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WealthCycles YouTube Channel
FEBRUARY 16, 2011
Join silver expert David Morgan of Silver-Investor.com and Michael Maloney in Las Vegas, where the famous Luxor Casino pyramid provides the perfect backdrop for a discussion of the latest gold and silver investment pyramid schemes.
Gold and silver are “honest money,” David says, but “like any financial instrument there’s good and bad in it.” Among the bad: pyramid schemes luring unwary investors with promises of rich profits on silver coins and numismatics.
The basic premise is this, Mike explains: the new investor comes in on the bottom of the pyramid, agreeing to purchase one or two or 10 coins each month at a certain price, which is considerably higher than retail price of the bullion or the collectable premium of the coin. The new investor also brings in two new buyers to join the club. When the two new buyers purchase their coins at the same ridiculously high price, the original investor who recruited them receives a small cut of the profit, and the bulk of the profit gets passed up the line to the top of the pyramid. The idea is that as the investor works his way up the pyramid, his take grows larger and larger, eventually covering the cost of his own monthly coin purchase.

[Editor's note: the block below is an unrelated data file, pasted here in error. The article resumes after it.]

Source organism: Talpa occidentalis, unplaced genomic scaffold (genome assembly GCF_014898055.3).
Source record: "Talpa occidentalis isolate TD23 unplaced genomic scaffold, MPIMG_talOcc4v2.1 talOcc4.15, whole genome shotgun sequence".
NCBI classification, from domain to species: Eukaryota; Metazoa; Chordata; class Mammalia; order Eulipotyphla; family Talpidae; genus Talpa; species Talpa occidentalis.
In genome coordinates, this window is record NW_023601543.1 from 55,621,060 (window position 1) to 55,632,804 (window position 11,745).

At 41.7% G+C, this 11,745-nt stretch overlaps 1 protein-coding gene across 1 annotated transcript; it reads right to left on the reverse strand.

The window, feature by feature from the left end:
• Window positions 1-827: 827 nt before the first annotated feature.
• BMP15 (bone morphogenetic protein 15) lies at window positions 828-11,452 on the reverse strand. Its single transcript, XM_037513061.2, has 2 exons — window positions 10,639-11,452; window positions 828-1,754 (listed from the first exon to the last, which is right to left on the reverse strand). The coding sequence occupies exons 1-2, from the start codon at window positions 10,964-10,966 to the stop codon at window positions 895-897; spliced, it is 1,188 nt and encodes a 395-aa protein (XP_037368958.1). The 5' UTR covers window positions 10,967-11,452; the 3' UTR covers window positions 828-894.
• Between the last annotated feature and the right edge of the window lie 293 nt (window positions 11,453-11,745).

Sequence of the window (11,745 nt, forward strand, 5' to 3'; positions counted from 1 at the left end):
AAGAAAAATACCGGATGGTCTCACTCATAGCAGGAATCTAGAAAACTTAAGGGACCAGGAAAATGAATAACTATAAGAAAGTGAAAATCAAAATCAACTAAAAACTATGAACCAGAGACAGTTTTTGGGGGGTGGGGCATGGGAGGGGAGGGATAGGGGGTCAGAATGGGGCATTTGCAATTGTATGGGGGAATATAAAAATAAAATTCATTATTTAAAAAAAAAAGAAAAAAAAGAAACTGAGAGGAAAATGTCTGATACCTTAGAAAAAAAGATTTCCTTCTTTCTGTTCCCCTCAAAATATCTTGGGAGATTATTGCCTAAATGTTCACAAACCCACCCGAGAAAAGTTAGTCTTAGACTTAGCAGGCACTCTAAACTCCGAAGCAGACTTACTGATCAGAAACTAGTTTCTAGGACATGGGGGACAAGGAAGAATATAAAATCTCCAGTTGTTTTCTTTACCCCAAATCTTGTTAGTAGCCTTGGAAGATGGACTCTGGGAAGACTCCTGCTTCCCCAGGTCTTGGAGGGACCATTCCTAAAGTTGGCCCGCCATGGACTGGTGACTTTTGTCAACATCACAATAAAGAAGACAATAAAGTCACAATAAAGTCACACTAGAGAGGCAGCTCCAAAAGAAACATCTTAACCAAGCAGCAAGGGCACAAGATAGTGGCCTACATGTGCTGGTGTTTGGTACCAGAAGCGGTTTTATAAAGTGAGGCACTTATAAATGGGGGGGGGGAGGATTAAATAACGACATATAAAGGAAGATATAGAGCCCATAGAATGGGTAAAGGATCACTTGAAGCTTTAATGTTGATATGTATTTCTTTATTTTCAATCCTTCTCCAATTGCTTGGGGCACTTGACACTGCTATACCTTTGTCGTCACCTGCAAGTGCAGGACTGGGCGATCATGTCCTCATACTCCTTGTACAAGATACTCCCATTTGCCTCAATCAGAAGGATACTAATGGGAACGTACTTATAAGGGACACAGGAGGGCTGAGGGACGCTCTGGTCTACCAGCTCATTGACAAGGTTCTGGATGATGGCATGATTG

There are several problems with this model, Mike explains. For one thing, “what happens is, there comes an end to every bull market. And 82% of the people that have come in don’t end up breaking even. They end up transferring some of their wealth to the top 18%.”
The “entrepreneurs” who started the pyramid sit at the top, skimming the majority of the profit. “They’re the ones that are really getting wealthy off of this,” Mike says. “Everybody is paying them, and they never go out of the top of this pyramid. They are sitting at the top permanently.”
Bottom line—know what you’re doing, David says. “Keep it simple, know what you’re buying, pay a fair price to the dealer, start small until you’re comfortable, and go on from there. These types of schemes, to my knowledge, never work out for you. After all, Mike and I are looking out for you.”
What is a Pyramid Scheme?
Pyramid schemes now come in so many forms it makes spotting them difficult though they share in one overriding characteristic. They promise investors huge profits from recruiting others to join their program, rather than proceeds from real investments or sales of goods. Some pyramids claim to sell products, but they often simply use the merchandise to hide their pyramid structure.
There are two telltale signs for these schemes: inventory front-loading plus a lack of retail sales.
Inventory front-loading is when a firm's incentive program forces a recruit to buy loads of products, often at inflated prices. If this occurs in the company’s distribution system, the people at the top of the pyramid reap substantial profits, regardless of the fact that little or no product is sold to the market. While folks at the bottom make excessive payments for inventory which simply accumulates.